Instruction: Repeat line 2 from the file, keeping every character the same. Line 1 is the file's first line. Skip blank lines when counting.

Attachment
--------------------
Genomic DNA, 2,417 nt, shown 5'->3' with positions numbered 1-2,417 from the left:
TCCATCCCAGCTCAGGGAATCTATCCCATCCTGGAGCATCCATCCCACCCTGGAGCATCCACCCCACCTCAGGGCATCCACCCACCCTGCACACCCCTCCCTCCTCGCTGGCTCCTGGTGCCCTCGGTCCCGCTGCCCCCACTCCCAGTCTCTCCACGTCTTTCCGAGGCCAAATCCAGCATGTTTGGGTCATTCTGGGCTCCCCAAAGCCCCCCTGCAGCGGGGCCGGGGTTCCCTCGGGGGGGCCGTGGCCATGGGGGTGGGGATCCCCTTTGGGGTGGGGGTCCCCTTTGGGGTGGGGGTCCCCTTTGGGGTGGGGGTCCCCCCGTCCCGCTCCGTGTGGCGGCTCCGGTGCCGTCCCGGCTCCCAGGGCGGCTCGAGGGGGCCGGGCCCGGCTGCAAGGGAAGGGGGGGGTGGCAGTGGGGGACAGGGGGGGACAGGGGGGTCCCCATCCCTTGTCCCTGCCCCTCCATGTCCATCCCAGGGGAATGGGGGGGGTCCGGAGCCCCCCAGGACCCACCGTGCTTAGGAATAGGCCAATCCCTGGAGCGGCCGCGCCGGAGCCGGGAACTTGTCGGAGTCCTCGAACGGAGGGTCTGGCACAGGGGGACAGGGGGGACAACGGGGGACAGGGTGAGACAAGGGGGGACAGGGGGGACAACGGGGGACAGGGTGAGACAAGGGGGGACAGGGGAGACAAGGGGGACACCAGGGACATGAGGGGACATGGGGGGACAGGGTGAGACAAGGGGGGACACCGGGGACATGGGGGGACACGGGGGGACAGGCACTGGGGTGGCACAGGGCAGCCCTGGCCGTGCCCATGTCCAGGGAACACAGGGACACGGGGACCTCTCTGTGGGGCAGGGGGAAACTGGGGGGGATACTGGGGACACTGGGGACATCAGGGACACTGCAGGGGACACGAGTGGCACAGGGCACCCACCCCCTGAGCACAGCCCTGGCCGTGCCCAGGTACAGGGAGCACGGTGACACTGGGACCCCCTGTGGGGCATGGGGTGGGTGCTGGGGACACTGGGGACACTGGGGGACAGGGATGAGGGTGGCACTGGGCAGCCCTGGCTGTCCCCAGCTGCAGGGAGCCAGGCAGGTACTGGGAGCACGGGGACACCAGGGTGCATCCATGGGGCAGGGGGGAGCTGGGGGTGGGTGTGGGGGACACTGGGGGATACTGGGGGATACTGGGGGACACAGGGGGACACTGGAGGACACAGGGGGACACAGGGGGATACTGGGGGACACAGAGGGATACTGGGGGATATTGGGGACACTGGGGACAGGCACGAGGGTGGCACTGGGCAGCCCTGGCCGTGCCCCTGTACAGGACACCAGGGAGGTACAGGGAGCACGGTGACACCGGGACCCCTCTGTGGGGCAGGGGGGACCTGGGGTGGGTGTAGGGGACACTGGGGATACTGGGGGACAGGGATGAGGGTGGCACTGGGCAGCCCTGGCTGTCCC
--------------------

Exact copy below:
TCCATCCCAGCTCAGGGAATCTATCCCATCCTGGAGCATCCATCCCACCCTGGAGCATCCACCCCACCTCAGGGCATCCACCCACCCTGCACACCCCTCCCTCCTCGCTGGCTCCTGGTGCCCTCGGTCCCGCTGCCCCCACTCCCAGTCTCTCCACGTCTTTCCGAGGCCAAATCCAGCATGTTTGGGTCATTCTGGGCTCCCCAAAGCCCCCCTGCAGCGGGGCCGGGGTTCCCTCGGGGGGGCCGTGGCCATGGGGGTGGGGATCCCCTTTGGGGTGGGGGTCCCCTTTGGGGTGGGGGTCCCCTTTGGGGTGGGGGTCCCCCCGTCCCGCTCCGTGTGGCGGCTCCGGTGCCGTCCCGGCTCCCAGGGCGGCTCGAGGGGGCCGGGCCCGGCTGCAAGGGAAGGGGGGGGTGGCAGTGGGGGACAGGGGGGGACAGGGGGGTCCCCATCCCTTGTCCCTGCCCCTCCATGTCCATCCCAGGGGAATGGGGGGGGTCCGGAGCCCCCCAGGACCCACCGTGCTTAGGAATAGGCCAATCCCTGGAGCGGCCGCGCCGGAGCCGGGAACTTGTCGGAGTCCTCGAACGGAGGGTCTGGCACAGGGGGACAGGGGGGACAACGGGGGACAGGGTGAGACAAGGGGGGACAGGGGGGACAACGGGGGACAGGGTGAGACAAGGGGGGACAGGGGAGACAAGGGGGACACCAGGGACATGAGGGGACATGGGGGGACAGGGTGAGACAAGGGGGGACACCGGGGACATGGGGGGACACGGGGGGACAGGCACTGGGGTGGCACAGGGCAGCCCTGGCCGTGCCCATGTCCAGGGAACACAGGGACACGGGGACCTCTCTGTGGGGCAGGGGGAAACTGGGGGGGATACTGGGGACACTGGGGACATCAGGGACACTGCAGGGGACACGAGTGGCACAGGGCACCCACCCCCTGAGCACAGCCCTGGCCGTGCCCAGGTACAGGGAGCACGGTGACACTGGGACCCCCTGTGGGGCATGGGGTGGGTGCTGGGGACACTGGGGACACTGGGGGACAGGGATGAGGGTGGCACTGGGCAGCCCTGGCTGTCCCCAGCTGCAGGGAGCCAGGCAGGTACTGGGAGCACGGGGACACCAGGGTGCATCCATGGGGCAGGGGGGAGCTGGGGGTGGGTGTGGGGGACACTGGGGGATACTGGGGGATACTGGGGGACACAGGGGGACACTGGAGGACACAGGGGGACACAGGGGGATACTGGGGGACACAGAGGGATACTGGGGGATATTGGGGACACTGGGGACAGGCACGAGGGTGGCACTGGGCAGCCCTGGCCGTGCCCCTGTACAGGACACCAGGGAGGTACAGGGAGCACGGTGACACCGGGACCCCTCTGTGGGGCAGGGGGGACCTGGGGTGGGTGTAGGGGACACTGGGGATACTGGGGGACAGGGATGAGGGTGGCACTGGGCAGCCCTGGCTGTCCC